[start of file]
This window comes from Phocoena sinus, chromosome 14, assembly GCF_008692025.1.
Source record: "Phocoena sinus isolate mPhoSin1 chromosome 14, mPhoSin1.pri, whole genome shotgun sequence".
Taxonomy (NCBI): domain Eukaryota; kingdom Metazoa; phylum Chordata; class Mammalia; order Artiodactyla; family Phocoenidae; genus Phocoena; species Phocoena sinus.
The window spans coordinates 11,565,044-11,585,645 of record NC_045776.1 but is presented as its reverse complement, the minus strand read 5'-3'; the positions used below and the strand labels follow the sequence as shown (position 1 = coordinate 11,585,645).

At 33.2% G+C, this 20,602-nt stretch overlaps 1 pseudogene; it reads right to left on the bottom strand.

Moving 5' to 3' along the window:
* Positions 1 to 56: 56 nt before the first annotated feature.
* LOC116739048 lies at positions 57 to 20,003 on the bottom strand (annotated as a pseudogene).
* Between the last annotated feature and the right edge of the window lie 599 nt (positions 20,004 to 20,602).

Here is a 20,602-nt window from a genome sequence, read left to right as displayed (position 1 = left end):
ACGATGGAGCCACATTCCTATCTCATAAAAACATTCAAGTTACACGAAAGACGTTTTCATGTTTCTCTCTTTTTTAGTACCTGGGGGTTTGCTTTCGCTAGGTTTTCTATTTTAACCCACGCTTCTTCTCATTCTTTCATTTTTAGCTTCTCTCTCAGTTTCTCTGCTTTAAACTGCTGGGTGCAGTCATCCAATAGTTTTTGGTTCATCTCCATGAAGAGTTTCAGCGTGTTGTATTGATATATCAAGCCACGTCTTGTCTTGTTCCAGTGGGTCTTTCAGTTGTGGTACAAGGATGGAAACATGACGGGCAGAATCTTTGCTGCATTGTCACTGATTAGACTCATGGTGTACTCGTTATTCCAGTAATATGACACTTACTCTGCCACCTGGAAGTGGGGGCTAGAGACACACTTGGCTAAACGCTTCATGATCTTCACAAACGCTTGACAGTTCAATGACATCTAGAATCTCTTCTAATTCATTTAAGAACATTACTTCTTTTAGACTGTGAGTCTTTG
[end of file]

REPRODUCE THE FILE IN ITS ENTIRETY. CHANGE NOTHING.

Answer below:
This window comes from Phocoena sinus, chromosome 14, assembly GCF_008692025.1.
Source record: "Phocoena sinus isolate mPhoSin1 chromosome 14, mPhoSin1.pri, whole genome shotgun sequence".
Taxonomy (NCBI): domain Eukaryota; kingdom Metazoa; phylum Chordata; class Mammalia; order Artiodactyla; family Phocoenidae; genus Phocoena; species Phocoena sinus.
The window spans coordinates 11,565,044-11,585,645 of record NC_045776.1 but is presented as its reverse complement, the minus strand read 5'-3'; the positions used below and the strand labels follow the sequence as shown (position 1 = coordinate 11,585,645).

At 33.2% G+C, this 20,602-nt stretch overlaps 1 pseudogene; it reads right to left on the bottom strand.

Moving 5' to 3' along the window:
* Positions 1 to 56: 56 nt before the first annotated feature.
* LOC116739048 lies at positions 57 to 20,003 on the bottom strand (annotated as a pseudogene).
* Between the last annotated feature and the right edge of the window lie 599 nt (positions 20,004 to 20,602).

Here is a 20,602-nt window from a genome sequence, read left to right as displayed (position 1 = left end):
ACGATGGAGCCACATTCCTATCTCATAAAAACATTCAAGTTACACGAAAGACGTTTTCATGTTTCTCTCTTTTTTAGTACCTGGGGGTTTGCTTTCGCTAGGTTTTCTATTTTAACCCACGCTTCTTCTCATTCTTTCATTTTTAGCTTCTCTCTCAGTTTCTCTGCTTTAAACTGCTGGGTGCAGTCATCCAATAGTTTTTGGTTCATCTCCATGAAGAGTTTCAGCGTGTTGTATTGATATATCAAGCCACGTCTTGTCTTGTTCCAGTGGGTCTTTCAGTTGTGGTACAAGGATGGAAACATGACGGGCAGAATCTTTGCTGCATTGTCACTGATTAGACTCATGGTGTACTCGTTATTCCAGTAATATGACACTTACTCTGCCACCTGGAAGTGGGGGCTAGAGACACACTTGGCTAAACGCTTCATGATCTTCACAAACGCTTGACAGTTCAATGACATCTAGAATCTCTTCTAATTCATTTAAGAACATTACTTCTTTTAGACTGTGAGTCTTTG